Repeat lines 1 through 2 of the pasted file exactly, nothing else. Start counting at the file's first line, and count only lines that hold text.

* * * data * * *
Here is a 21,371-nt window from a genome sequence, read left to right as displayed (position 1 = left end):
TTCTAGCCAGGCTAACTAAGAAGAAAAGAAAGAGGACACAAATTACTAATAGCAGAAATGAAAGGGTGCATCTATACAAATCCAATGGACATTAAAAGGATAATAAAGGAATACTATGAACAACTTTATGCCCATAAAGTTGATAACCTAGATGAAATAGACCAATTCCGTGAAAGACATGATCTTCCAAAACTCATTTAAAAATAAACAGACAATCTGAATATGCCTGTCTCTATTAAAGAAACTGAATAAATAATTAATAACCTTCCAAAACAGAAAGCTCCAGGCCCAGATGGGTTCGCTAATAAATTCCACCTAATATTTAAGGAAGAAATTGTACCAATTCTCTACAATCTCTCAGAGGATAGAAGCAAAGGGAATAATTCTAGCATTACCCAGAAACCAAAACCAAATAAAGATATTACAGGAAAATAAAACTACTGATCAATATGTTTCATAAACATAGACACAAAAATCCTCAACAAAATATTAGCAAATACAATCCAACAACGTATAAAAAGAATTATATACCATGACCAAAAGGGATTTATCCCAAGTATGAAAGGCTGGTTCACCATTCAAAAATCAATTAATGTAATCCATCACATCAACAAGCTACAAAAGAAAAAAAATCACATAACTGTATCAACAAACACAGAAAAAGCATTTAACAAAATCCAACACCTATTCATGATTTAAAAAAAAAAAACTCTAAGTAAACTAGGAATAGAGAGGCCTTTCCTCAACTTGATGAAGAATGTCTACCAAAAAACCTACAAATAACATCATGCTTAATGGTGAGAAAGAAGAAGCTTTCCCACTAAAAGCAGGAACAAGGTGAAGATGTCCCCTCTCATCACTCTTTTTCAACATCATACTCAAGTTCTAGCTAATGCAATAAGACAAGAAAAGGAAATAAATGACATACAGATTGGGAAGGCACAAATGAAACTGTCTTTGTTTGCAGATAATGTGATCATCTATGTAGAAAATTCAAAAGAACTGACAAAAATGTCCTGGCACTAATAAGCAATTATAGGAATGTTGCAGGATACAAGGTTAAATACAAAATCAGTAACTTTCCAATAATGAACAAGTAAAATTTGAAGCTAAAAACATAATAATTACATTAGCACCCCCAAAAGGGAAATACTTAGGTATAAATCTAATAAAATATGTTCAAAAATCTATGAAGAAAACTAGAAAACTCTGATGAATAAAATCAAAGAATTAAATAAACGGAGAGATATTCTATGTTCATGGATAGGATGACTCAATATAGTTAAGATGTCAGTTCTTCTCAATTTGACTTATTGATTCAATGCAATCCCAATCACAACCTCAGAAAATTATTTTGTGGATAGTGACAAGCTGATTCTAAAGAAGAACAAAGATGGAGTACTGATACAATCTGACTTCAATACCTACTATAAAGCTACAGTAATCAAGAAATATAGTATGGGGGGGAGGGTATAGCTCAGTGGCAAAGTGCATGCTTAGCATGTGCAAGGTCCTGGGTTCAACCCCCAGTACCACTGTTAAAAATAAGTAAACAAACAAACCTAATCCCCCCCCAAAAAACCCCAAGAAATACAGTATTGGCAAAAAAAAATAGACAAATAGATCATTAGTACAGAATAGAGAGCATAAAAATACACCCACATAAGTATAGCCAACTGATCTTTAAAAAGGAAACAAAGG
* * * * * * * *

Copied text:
Here is a 21,371-nt window from a genome sequence, read left to right as displayed (position 1 = left end):
TTCTAGCCAGGCTAACTAAGAAGAAAAGAAAGAGGACACAAATTACTAATAGCAGAAATGAAAGGGTGCATCTATACAAATCCAATGGACATTAAAAGGATAATAAAGGAATACTATGAACAACTTTATGCCCATAAAGTTGATAACCTAGATGAAATAGACCAATTCCGTGAAAGACATGATCTTCCAAAACTCATTTAAAAATAAACAGACAATCTGAATATGCCTGTCTCTATTAAAGAAACTGAATAAATAATTAATAACCTTCCAAAACAGAAAGCTCCAGGCCCAGATGGGTTCGCTAATAAATTCCACCTAATATTTAAGGAAGAAATTGTACCAATTCTCTACAATCTCTCAGAGGATAGAAGCAAAGGGAATAATTCTAGCATTACCCAGAAACCAAAACCAAATAAAGATATTACAGGAAAATAAAACTACTGATCAATATGTTTCATAAACATAGACACAAAAATCCTCAACAAAATATTAGCAAATACAATCCAACAACGTATAAAAAGAATTATATACCATGACCAAAAGGGATTTATCCCAAGTATGAAAGGCTGGTTCACCATTCAAAAATCAATTAATGTAATCCATCACATCAACAAGCTACAAAAGAAAAAAAATCACATAACTGTATCAACAAACACAGAAAAAGCATTTAACAAAATCCAACACCTATTCATGATTTAAAAAAAAAAAACTCTAAGTAAACTAGGAATAGAGAGGCCTTTCCTCAACTTGATGAAGAATGTCTACCAAAAAACCTACAAATAACATCATGCTTAATGGTGAGAAAGAAGAAGCTTTCCCACTAAAAGCAGGAACAAGGTGAAGATGTCCCCTCTCATCACTCTTTTTCAACATCATACTCAAGTTCTAGCTAATGCAATAAGACAAGAAAAGGAAATAAATGACATACAGATTGGGAAGGCACAAATGAAACTGTCTTTGTTTGCAGATAATGTGATCATCTATGTAGAAAATTCAAAAGAACTGACAAAAATGTCCTGGCACTAATAAGCAATTATAGGAATGTTGCAGGATACAAGGTTAAATACAAAATCAGTAACTTTCCAATAATGAACAAGTAAAATTTGAAGCTAAAAACATAATAATTACATTAGCACCCCCAAAAGGGAAATACTTAGGTATAAATCTAATAAAATATGTTCAAAAATCTATGAAGAAAACTAGAAAACTCTGATGAATAAAATCAAAGAATTAAATAAACGGAGAGATATTCTATGTTCATGGATAGGATGACTCAATATAGTTAAGATGTCAGTTCTTCTCAATTTGACTTATTGATTCAATGCAATCCCAATCACAACCTCAGAAAATTATTTTGTGGATAGTGACAAGCTGATTCTAAAGAAGAACAAAGATGGAGTACTGATACAATCTGACTTCAATACCTACTATAAAGCTACAGTAATCAAGAAATATAGTATGGGGGGGAGGGTATAGCTCAGTGGCAAAGTGCATGCTTAGCATGTGCAAGGTCCTGGGTTCAACCCCCAGTACCACTGTTAAAAATAAGTAAACAAACAAACCTAATCCCCCCCCAAAAAACCCCAAGAAATACAGTATTGGCAAAAAAAAATAGACAAATAGATCATTAGTACAGAATAGAGAGCATAAAAATACACCCACATAAGTATAGCCAACTGATCTTTAAAAAGGAAACAAAGG